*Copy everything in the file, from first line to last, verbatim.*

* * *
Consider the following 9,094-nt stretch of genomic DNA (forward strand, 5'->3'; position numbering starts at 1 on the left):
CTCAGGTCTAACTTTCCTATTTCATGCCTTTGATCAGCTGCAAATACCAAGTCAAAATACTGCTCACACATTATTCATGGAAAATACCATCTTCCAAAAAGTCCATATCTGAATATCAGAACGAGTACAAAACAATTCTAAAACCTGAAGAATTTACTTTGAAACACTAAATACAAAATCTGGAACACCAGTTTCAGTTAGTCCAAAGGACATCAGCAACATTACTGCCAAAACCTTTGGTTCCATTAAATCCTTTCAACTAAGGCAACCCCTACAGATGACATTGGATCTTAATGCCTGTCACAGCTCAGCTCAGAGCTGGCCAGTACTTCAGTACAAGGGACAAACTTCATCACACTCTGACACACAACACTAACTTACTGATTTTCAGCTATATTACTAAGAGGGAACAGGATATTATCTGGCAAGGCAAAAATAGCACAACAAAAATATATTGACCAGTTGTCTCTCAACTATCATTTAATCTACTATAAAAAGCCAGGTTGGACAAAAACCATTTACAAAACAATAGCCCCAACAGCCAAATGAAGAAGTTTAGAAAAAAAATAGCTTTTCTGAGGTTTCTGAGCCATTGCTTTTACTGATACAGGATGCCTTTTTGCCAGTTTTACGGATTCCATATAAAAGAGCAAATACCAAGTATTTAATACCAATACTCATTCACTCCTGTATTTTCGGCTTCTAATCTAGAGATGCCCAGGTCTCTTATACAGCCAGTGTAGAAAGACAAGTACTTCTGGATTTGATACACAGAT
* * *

Consider the following 9,094-nt stretch of genomic DNA (forward strand, 5'->3'; position numbering starts at 1 on the left):
CTCAGGTCTAACTTTCCTATTTCATGCCTTTGATCAGCTGCAAATACCAAGTCAAAATACTGCTCACACATTATTCATGGAAAATACCATCTTCCAAAAAGTCCATATCTGAATATCAGAACGAGTACAAAACAATTCTAAAACCTGAAGAATTTACTTTGAAACACTAAATACAAAATCTGGAACACCAGTTTCAGTTAGTCCAAAGGACATCAGCAACATTACTGCCAAAACCTTTGGTTCCATTAAATCCTTTCAACTAAGGCAACCCCTACAGATGACATTGGATCTTAATGCCTGTCACAGCTCAGCTCAGAGCTGGCCAGTACTTCAGTACAAGGGACAAACTTCATCACACTCTGACACACAACACTAACTTACTGATTTTCAGCTATATTACTAAGAGGGAACAGGATATTATCTGGCAAGGCAAAAATAGCACAACAAAAATATATTGACCAGTTGTCTCTCAACTATCATTTAATCTACTATAAAAAGCCAGGTTGGACAAAAACCATTTACAAAACAATAGCCCCAACAGCCAAATGAAGAAGTTTAGAAAAAAAATAGCTTTTCTGAGGTTTCTGAGCCATTGCTTTTACTGATACAGGATGCCTTTTTGCCAGTTTTACGGATTCCATATAAAAGAGCAAATACCAAGTATTTAATACCAATACTCATTCACTCCTGTATTTTCGGCTTCTAATCTAGAGATGCCCAGGTCTCTTATACAGCCAGTGTAGAAAGACAAGTACTTCTGGATTTGATACACAGAT